PCH Agrees to Pay $30 Million to Settle Lawsuit

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Publishers Clearing House, Port Washington, NY, was ordered to pay $30 million to settle a class-action suit filed in Illinois over its sweepstakes advertising and marketing practices.


The federal class-action suit was filed two years ago by 10 consumers in Illinois who claimed PCH duped them into buying magazines and books by falsely leading them to think it would increase their chances of winning an $11 million sweepstakes.


Under the terms of the settlement, which was preliminarily approved in August by U.S. District Judge G. Patrick Murphy, PCH was required to send copies of the settlement to all possible class members - or the 42.5 million households that purchased magazines or merchandise from PCH between 1992 and June 30, 1999 - and tell them about the settlement, how they could file a claim and how they could opt out of the settlement. PCH, which admitted no wrongdoing in the settlement, complied and sent copies of the settlement to those 42.5 million people who entered the sweepstakes. About 100,000 people responded.


Attorneys general from several states - who have filed suits against PCH for misleading advertising earlier this year - objected to the proposed settlement, contending it would prevent further claims. But a hearing to finalize the case was scheduled in late January in U.S. District Court in East St. Louis, IL, and Murphy's order was issued on Feb. 19.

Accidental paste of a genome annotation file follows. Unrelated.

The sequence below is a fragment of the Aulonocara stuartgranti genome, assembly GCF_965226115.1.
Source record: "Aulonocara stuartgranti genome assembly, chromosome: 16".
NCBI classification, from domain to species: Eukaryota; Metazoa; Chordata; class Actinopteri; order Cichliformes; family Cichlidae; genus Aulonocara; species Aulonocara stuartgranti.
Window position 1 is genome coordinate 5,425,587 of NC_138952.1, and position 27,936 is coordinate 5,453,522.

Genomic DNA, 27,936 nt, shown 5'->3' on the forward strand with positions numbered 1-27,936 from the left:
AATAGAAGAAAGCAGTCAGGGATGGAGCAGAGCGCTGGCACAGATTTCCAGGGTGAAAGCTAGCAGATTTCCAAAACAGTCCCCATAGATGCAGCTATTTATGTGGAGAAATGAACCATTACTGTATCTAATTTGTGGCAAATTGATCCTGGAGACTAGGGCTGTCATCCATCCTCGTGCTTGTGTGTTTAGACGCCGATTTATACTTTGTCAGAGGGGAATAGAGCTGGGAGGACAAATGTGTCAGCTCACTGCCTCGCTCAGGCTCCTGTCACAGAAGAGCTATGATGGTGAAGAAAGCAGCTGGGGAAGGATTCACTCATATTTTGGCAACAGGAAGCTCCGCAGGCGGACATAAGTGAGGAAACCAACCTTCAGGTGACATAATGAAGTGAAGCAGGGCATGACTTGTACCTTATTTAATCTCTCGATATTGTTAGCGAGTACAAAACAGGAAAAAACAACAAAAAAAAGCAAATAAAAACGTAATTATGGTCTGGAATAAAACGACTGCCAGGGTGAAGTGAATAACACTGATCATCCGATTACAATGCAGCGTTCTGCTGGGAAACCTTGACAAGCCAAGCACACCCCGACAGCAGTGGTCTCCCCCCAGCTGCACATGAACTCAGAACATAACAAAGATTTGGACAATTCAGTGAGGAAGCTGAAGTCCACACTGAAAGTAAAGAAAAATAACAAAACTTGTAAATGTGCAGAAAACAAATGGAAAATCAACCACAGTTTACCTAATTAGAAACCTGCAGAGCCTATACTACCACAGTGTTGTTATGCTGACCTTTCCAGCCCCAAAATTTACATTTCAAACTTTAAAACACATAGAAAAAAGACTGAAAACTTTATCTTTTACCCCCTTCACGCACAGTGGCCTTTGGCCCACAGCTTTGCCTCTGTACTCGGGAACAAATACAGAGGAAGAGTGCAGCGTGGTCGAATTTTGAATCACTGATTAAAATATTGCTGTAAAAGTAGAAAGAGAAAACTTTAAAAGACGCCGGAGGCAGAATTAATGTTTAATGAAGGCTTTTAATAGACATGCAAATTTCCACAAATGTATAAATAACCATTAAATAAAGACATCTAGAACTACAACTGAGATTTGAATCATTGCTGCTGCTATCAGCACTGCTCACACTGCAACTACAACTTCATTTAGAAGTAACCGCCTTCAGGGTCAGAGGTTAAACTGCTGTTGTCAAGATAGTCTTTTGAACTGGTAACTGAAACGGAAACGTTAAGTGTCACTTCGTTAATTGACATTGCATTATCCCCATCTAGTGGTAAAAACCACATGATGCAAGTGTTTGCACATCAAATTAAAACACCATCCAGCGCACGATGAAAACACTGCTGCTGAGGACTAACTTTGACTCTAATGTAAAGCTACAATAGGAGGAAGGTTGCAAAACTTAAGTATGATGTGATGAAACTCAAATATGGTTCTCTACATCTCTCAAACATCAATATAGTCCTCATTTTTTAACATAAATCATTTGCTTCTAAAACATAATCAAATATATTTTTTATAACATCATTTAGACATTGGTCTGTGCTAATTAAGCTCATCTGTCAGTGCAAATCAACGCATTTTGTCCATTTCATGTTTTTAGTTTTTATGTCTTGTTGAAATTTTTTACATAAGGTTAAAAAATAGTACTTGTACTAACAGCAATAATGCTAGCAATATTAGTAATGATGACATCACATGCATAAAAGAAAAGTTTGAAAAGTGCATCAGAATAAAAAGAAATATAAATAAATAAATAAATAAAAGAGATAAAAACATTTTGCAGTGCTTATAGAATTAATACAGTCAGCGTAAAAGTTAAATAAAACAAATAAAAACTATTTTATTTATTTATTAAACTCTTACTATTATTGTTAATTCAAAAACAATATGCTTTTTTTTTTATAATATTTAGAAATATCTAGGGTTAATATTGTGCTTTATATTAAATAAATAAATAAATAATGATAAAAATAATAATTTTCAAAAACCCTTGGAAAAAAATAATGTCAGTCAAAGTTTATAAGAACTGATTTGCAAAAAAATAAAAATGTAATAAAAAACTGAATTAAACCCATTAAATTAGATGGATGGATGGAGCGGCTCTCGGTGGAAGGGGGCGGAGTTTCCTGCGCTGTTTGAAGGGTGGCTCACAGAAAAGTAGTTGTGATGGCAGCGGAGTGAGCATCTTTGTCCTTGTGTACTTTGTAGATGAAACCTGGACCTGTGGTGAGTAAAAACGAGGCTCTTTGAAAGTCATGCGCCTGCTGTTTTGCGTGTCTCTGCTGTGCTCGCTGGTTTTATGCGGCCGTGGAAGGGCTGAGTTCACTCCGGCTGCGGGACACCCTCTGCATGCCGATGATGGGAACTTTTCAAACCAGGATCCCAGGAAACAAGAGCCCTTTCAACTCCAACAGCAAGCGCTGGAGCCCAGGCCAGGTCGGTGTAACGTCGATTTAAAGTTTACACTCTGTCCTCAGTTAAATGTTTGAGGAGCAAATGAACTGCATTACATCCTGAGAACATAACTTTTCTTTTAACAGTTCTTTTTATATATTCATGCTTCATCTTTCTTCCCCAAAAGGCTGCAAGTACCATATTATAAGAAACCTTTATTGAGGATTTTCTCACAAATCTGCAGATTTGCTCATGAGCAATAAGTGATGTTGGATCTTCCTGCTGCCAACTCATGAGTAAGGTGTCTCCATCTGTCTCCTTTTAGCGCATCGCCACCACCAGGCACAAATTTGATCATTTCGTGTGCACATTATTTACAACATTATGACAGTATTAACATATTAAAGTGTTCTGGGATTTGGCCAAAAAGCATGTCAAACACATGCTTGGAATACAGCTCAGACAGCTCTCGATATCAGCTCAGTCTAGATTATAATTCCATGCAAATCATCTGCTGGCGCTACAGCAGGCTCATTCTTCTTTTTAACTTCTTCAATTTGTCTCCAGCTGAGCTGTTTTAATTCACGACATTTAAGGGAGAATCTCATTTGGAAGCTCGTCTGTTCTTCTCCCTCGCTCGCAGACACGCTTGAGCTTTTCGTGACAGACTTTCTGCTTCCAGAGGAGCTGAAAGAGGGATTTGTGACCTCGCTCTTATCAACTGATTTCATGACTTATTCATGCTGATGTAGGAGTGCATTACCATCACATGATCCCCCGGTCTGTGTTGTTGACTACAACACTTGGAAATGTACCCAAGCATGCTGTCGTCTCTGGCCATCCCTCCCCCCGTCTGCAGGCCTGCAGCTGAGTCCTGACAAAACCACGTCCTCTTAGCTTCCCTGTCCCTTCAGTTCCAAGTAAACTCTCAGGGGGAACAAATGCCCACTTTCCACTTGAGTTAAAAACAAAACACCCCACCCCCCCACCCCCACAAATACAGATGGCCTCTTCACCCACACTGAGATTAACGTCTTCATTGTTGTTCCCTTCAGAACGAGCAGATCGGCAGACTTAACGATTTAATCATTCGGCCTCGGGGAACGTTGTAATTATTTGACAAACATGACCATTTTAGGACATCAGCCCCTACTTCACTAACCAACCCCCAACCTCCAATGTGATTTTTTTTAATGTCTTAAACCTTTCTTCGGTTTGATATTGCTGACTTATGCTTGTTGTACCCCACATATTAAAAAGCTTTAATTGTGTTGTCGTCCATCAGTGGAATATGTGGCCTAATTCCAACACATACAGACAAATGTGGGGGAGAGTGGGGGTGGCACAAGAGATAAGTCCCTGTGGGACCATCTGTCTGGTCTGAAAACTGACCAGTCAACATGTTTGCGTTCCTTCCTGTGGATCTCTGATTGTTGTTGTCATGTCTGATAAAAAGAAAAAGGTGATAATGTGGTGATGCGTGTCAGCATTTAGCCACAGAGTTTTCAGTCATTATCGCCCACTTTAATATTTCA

Murphy - who concluded the settlement was fair, reasonable and adequate - said up to $21 million will be paid out in claims, with each claimant receiving 100 percent of what he paid to PCH. In addition, PCH will offer those parties at least three automatic entries in future sweepstakes programs under the settlement agreement.


He said that the notification process cost the company $8 million and that the total cost of the settlement is at least $30 million.


Murphy added that some class members objected to the $3 million in attorneys fees Publishers Clearing House must pay, but he approved the fees as fair and reasonable.


PCH spokesman Christopher Irving said the final settlement agreement was "fair, reasonable and comprehensive, and we will make 100 percent restitution."


The order does not stop the states from pursuing their own legal actions, but they cannot sue for further restitution. There was no immediate indication whether the settlement would have any effect on the 26 lawsuits filed by the state attorneys general against PCH. n
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